Between calling the country a currency manipulator and threatening a trade war, it’s fair to say that President Donald Trump got off to a bad start with Chinese relations.
But it seems that there’s nothing a common enemy between two world powers can’t fix, and the escalation of rhetoric concerning North Korea has China and the U.S. back in the same corner … for now, at least.
Relations have eased to the point that Wall Street is once again taking an interest in Chinese-based companies, such as Alibaba Group, Baidu and JD.com. But it’s not just that China is one of the fastest-growing economies in the world. Note that the three hottest Chinese firms also all specialize in one particular market: e-commerce.
Stateside, e-commerce is expected to grow 8 to 12% this year, coming in at between $427 billion and $443 billion, based on Census Bureau data. That’s no small market, but it lags well behind e-commerce in China, which nearly reached $1 trillion last year. And this year? Well, just look at this chart:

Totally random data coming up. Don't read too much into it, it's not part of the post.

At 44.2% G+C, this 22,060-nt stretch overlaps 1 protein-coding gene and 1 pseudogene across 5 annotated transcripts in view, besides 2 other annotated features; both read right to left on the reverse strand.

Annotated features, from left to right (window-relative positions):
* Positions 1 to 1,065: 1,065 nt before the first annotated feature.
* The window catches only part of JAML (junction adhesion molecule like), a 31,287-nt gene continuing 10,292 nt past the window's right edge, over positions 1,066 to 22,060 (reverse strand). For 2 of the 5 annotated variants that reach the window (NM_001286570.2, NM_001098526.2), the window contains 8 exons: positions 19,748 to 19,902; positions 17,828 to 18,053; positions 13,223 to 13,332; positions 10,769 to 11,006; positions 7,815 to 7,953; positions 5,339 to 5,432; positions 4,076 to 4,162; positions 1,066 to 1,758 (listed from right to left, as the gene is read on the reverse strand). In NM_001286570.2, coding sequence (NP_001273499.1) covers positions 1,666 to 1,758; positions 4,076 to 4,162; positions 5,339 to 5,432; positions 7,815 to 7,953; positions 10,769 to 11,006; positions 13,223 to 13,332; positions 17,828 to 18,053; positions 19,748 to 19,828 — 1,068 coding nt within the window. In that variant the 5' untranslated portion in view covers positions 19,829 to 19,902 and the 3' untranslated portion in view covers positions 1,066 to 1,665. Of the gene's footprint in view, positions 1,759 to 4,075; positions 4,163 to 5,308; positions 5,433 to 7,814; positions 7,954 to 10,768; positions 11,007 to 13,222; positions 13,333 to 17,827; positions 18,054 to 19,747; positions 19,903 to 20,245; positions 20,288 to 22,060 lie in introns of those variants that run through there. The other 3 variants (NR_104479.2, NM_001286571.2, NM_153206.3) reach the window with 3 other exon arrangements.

With more than $1 trillion in e-commerce sales projected in China this year, and more than $1.5 trillion in 2018, “massive” is an appropriate description. It’s no wonder that the U.S.’s largest brick-and-mortar retailer, Wal-Mart, increased its stake in Chinese e-commerce giant JD.com to 12.1%, or roughly $4.87 billion, back in February.
It’s also why Amazon.com has spent millions trying to break into the Chinese e-commerce market. Unfortunately for Amazon, it’s still trying to gain that much-needed foothold.
U.S.-Chinese relations being what they are, it’s impossible to know where the Trump administration will head down the road. That said, with China’s e-commerce market easily outstripping the U.S. market in terms of growth, even with a deterioration in the current rhetoric it would be worth taking a risk and investing in a Chinese e-commerce company such as JD.com Inc. (NASDAQ: JD) or Alibaba Group Holding Ltd. (NYSE: BABA).
The growth is there. You just have to set aside the mainstream media’s sensationalist headlines and tap into it.
Assistant Managing Editor, Banyan Hill